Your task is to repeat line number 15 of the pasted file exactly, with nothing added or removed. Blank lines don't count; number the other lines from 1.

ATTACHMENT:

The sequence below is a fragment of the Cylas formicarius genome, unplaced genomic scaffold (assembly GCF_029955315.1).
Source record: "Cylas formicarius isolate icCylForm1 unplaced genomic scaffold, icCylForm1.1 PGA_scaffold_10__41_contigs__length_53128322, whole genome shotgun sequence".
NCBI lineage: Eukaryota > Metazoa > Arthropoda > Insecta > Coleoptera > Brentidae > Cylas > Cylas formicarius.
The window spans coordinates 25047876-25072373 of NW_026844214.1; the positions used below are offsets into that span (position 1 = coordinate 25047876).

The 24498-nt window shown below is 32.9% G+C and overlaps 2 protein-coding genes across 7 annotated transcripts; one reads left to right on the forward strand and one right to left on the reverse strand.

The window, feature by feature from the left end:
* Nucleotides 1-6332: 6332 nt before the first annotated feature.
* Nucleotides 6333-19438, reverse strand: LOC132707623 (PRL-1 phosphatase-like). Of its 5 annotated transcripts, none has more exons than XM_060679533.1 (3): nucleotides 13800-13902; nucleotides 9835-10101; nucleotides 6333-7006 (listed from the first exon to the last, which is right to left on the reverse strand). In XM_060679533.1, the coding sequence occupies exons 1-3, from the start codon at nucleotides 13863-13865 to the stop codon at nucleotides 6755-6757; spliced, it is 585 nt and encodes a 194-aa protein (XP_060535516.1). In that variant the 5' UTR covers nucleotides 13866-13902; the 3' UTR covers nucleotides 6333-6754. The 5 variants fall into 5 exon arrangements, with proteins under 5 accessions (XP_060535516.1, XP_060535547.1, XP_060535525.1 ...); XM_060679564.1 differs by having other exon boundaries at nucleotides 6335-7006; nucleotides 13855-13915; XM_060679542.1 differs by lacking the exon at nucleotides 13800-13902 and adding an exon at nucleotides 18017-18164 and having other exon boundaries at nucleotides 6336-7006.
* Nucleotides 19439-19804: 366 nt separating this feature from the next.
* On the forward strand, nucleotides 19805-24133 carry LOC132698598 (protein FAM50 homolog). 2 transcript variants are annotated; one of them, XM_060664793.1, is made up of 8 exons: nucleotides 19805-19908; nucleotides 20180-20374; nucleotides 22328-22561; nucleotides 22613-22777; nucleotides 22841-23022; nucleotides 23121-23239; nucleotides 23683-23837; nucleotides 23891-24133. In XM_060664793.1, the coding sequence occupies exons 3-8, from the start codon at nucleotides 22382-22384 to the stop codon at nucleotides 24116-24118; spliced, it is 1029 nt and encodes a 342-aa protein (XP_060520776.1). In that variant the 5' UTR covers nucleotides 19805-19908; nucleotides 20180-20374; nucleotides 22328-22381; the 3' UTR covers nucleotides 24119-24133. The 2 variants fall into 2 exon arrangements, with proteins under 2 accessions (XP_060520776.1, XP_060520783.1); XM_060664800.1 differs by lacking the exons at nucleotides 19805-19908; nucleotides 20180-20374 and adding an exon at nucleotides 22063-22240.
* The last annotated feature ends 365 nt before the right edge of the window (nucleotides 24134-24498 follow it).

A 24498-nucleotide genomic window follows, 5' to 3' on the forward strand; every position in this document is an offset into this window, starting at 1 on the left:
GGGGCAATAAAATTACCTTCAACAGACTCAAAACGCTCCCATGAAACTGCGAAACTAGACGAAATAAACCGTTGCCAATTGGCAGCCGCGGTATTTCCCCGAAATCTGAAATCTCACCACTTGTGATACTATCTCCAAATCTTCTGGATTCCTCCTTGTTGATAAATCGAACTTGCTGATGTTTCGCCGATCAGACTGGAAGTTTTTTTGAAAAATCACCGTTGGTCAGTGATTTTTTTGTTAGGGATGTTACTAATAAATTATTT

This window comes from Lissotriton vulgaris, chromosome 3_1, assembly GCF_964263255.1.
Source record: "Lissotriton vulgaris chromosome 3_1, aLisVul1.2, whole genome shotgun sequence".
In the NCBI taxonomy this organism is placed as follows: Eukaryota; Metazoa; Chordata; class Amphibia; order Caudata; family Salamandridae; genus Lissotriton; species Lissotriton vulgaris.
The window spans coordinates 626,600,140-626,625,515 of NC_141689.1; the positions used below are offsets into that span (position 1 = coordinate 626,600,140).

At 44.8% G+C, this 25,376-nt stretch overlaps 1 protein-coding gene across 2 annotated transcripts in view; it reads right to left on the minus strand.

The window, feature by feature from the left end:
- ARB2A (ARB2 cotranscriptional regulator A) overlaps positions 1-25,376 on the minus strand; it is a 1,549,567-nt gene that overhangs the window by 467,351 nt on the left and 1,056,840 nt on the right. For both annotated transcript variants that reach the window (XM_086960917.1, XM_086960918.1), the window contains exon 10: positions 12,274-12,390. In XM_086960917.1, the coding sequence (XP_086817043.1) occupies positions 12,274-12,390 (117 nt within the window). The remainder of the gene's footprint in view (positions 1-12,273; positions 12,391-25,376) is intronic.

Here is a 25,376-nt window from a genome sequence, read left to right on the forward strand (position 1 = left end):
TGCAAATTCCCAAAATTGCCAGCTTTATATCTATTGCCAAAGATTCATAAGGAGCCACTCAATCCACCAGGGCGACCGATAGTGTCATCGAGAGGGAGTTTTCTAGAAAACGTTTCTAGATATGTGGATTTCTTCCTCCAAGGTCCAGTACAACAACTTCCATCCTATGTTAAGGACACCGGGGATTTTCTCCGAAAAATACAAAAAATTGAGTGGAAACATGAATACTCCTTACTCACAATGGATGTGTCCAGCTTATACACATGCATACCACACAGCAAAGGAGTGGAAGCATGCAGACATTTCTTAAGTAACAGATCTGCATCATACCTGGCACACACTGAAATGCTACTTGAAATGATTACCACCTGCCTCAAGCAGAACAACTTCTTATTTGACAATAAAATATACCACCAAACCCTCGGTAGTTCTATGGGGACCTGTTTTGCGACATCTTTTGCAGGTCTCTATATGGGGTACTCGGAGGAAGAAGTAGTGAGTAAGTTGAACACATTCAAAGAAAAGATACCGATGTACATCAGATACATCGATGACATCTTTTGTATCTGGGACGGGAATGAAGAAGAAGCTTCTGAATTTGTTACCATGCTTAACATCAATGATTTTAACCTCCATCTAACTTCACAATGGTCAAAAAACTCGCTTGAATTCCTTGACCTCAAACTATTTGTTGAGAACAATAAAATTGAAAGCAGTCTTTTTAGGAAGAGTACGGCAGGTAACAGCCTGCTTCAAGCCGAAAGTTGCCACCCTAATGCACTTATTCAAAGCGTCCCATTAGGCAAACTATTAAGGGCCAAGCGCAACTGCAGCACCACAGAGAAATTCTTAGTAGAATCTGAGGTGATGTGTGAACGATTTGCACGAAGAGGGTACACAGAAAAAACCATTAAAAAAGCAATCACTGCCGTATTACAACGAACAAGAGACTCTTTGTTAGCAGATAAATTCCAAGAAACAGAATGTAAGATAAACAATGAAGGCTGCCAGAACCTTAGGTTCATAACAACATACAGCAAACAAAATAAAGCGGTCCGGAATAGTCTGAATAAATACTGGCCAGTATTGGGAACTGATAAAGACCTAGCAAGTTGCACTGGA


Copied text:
Source record: "Lissotriton vulgaris chromosome 3_1, aLisVul1.2, whole genome shotgun sequence".